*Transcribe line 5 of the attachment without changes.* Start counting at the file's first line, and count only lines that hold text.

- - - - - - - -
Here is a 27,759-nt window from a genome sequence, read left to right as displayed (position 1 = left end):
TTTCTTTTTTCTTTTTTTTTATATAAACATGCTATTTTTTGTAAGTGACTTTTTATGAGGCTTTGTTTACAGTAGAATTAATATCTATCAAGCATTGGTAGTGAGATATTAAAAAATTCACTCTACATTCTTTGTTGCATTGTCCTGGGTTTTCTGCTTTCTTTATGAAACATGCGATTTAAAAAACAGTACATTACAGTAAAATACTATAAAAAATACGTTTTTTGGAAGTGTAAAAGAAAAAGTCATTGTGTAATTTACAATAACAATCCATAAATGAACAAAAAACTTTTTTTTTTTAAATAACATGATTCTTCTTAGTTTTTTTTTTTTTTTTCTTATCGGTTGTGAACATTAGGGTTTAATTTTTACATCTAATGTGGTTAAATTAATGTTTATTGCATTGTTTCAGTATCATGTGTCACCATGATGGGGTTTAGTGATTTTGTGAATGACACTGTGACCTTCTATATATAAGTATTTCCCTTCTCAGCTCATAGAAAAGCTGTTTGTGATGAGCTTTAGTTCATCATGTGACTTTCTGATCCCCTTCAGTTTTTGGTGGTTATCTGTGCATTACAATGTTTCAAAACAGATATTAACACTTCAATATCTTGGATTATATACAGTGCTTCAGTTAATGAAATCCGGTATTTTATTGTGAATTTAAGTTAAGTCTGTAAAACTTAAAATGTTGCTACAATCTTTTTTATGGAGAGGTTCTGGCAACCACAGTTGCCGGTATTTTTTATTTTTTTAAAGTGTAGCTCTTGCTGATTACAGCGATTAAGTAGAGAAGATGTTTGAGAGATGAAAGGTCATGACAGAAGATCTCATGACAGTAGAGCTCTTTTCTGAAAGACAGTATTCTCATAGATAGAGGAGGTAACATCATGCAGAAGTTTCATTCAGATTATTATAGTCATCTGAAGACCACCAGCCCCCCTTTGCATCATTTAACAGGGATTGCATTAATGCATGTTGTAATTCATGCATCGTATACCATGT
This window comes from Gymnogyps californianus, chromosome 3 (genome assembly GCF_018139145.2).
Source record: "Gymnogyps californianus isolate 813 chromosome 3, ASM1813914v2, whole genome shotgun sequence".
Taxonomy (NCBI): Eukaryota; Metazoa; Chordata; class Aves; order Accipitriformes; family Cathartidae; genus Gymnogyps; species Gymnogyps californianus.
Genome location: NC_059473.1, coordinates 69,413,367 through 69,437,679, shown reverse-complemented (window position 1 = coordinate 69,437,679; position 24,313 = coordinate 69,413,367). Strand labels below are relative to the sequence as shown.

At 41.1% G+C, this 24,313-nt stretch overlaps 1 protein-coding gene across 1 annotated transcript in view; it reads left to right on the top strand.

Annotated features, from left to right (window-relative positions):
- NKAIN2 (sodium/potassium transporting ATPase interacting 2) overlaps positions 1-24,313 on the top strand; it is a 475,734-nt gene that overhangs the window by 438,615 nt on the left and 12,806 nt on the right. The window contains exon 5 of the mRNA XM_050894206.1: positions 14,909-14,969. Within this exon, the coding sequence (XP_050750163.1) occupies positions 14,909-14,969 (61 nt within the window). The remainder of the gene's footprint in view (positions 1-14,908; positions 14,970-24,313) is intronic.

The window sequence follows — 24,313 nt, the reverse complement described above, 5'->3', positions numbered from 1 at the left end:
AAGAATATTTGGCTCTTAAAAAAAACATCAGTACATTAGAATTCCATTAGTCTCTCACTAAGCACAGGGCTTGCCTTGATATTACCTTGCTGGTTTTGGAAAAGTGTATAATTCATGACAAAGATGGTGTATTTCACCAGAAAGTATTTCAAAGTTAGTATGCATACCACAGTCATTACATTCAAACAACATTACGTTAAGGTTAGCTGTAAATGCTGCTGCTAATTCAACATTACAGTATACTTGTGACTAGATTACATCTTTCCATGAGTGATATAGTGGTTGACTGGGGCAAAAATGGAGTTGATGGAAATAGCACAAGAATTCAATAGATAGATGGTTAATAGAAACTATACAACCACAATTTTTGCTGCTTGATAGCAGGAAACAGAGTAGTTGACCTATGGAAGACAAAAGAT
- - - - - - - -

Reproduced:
Taxonomy (NCBI): Eukaryota; Metazoa; Chordata; class Aves; order Accipitriformes; family Cathartidae; genus Gymnogyps; species Gymnogyps californianus.